Selection Bias, Confounding, or Information Bias?
To the Editor,
As a public health advocate against tobacco use, I find the recent article by Jatoi et al1 interesting and quite informative. As an epidemiologist, I also have a few concerns surrounding the methodologic issues of such study findings.
One of the most essential components of a comprehensive tobacco control program is to disseminate the correct health communication message that is based on sound scientific evidence. Because of the nature of this current study,1 the findings are to be interpreted with caution. Although nonrandomized observational studies are never free from methodologic limitations, it is important that the investigators of this study1 were explicit in spelling out such limitations at the outset.
First, the recruitment procedures for study subjects are not clear. It appears as if the patients did attend a specialized “hypertension” clinic in a general hospital. What intrigues me is the status of such patients being left “untreated”! Does this suggest a “healthy volunteer” effect,2 or a systematic sampling error? Also, a selected cohort is never representative of a general population. Taken together, such issues could have introduced selection bias, a serious methodologic limitation indeed.
Second, if the patients are recruited from a specialized hypertension clinic, the data recording system should be understandably comprehensive and should also not lose information on time-varying exposures or on risk factors potentially associated with hypertension or cardiovascular events. For example, the number of cigarettes smoked over time is an important consideration. This is particularly relevant when the authors argue that smoking even 1 cigarette “immediately” raises arterial stiffness.1,3 It might occur so that the long-term quitters were “heavy” smokers, whereas the recent quitters were “light” smokers.
Apart from residual confounding because of unmeasured confounders, other important measurable but modifiable risk factors that are potential confounders for the exposure–outcome relation studied, including physical activity levels and dietary habits, have not been addressed adequately.4 Such effects were indirectly reflected in Table 1, where cholesterol, triglycerides and hip:waist ratios, though found to be significant, were not factored into the model (Table 2). If such factors were adjusted for, the mean estimates of pulse wave velocity (a surrogate measure for arterial stiffness, which in itself is a limitation for outcome measure5) for former smokers (10.4) might have been similar (or even lower) to those reported for the never smokers (10.3), and the 95% CI also overlapped (Table 2).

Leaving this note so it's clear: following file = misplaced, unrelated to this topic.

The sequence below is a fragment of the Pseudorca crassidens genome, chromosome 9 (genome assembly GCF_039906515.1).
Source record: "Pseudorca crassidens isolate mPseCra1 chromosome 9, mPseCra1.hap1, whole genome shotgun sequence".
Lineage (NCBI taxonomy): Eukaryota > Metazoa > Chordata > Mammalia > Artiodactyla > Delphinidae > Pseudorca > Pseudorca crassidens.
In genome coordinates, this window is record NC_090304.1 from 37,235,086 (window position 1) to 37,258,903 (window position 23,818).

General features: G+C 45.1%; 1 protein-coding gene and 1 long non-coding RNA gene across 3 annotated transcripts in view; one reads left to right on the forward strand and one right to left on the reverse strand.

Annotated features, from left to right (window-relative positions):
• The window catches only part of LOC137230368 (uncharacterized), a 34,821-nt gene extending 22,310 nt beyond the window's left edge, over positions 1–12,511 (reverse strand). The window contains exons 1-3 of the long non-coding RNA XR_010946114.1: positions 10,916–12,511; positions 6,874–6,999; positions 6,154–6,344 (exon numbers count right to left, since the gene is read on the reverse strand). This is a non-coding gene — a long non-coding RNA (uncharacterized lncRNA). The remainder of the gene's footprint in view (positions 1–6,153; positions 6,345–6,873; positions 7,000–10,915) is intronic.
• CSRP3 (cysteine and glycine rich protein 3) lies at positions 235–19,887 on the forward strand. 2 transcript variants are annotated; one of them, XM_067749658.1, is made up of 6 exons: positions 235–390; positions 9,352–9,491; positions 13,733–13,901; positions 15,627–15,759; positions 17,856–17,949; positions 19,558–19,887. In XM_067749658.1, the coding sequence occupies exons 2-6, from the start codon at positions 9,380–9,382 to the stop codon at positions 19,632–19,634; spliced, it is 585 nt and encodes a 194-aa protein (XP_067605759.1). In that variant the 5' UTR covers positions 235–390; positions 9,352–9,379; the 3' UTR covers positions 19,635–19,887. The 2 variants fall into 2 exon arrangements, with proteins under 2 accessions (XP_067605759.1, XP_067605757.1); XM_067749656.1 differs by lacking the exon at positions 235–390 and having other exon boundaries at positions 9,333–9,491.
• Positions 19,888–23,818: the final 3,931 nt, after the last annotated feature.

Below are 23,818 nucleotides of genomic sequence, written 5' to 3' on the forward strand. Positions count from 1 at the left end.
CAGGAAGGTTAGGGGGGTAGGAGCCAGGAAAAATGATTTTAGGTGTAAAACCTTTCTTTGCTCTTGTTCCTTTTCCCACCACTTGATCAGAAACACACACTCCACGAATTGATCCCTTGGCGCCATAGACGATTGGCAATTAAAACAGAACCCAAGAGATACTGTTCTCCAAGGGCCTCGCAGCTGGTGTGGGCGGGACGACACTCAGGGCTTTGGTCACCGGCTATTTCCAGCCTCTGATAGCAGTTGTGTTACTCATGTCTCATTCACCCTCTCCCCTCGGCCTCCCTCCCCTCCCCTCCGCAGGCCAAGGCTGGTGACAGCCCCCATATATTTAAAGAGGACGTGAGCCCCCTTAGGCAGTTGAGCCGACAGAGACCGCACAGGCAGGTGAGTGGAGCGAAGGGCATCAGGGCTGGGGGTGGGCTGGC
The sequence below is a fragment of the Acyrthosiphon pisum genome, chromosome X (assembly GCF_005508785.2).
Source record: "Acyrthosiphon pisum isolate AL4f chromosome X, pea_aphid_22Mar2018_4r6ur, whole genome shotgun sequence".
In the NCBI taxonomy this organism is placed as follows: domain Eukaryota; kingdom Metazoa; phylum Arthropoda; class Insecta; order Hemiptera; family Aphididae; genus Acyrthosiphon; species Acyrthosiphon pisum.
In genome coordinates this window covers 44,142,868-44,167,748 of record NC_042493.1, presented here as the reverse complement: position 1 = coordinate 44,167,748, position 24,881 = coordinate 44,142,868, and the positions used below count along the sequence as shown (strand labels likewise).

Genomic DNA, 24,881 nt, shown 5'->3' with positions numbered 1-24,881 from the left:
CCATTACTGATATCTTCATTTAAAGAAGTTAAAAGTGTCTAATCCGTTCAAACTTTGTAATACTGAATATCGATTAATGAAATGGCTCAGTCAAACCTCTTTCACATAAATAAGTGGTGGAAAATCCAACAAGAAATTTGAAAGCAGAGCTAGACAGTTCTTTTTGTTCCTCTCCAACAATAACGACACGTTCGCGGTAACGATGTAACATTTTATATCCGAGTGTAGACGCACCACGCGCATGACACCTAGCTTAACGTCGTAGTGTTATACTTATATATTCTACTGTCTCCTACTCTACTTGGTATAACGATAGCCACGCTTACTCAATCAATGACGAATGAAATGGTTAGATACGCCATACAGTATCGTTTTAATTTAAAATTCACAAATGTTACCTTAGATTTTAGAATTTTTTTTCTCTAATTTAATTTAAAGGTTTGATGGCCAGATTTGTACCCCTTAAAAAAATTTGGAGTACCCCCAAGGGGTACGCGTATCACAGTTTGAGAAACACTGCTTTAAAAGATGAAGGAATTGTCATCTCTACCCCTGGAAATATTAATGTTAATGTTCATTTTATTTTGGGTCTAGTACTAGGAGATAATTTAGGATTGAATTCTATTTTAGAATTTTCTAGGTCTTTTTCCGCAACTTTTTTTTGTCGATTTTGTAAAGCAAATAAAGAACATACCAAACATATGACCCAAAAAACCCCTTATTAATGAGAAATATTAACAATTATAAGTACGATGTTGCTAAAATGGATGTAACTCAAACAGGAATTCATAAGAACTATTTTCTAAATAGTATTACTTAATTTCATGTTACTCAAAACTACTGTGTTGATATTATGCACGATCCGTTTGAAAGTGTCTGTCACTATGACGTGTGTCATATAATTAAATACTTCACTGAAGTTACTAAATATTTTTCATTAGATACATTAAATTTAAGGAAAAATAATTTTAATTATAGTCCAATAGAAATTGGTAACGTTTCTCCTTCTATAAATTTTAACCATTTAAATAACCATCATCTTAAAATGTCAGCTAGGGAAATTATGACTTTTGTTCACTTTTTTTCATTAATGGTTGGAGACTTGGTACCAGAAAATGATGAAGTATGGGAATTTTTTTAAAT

Because of an apparent association between smoking and adiposity, a better indicator for adiposity, namely, hip:waist ratio, should have been factored into the model instead of body mass index. Not surprisingly, the adjusted analysis did not substantially change the crude estimates (Table 2). Also, it is not clear whether autocorrelation between the independent variables was accounted for.
In addition to selection bias and confounding, information bias because of inadequate information on exposure levels clearly undermines the scientific rigor of a nonrandomized observational study. In short, a greater transparency in methodologic approaches was warranted from the investigators before drawing an apparently strong conclusion. Nonetheless, the study findings should stimulate better designed clinicoepidemiological studies in the near future.
Z.K. worked briefly as a research fellow at the Department of Pharmacology and Therapeutics, Trinity College, Dublin, Ireland.
Jatoi NA, Jerrard-Dunne P, Feely J, Mahmud A. Impact of smoking and smoking cessation on arterial stiffness and aortic wave reflection in hypertension. Hypertension. 2007; 49: 981–985.
Pinsky P, Miller A, Kramer B, Church T, Reding D, Prorok P, Gelmann E, Schoen R, Buys S, Hayes R, Berg C. Evidence of a healthy volunteer effect in the prostate, lung, colorectal, and ovarian cancer screening trial. Am J Epidemiol. 2007; 165: 874–881.
Mahmud A, Feely J. Effect of smoking on arterial stiffness and pulse pressure amplification. Hypertension. 2003; 41: 183–187.
Tanaka H, Safar ME. Influence of lifestyle modification on arterial stiffness and wave reflections. Am J Hypertens. 2005; 18: 137–144.
Franks PW. Comparing the roles of physical activity and fitness in arterial stiffness: how important is exposure measurement error? Hypertension. 2005; 45: e1.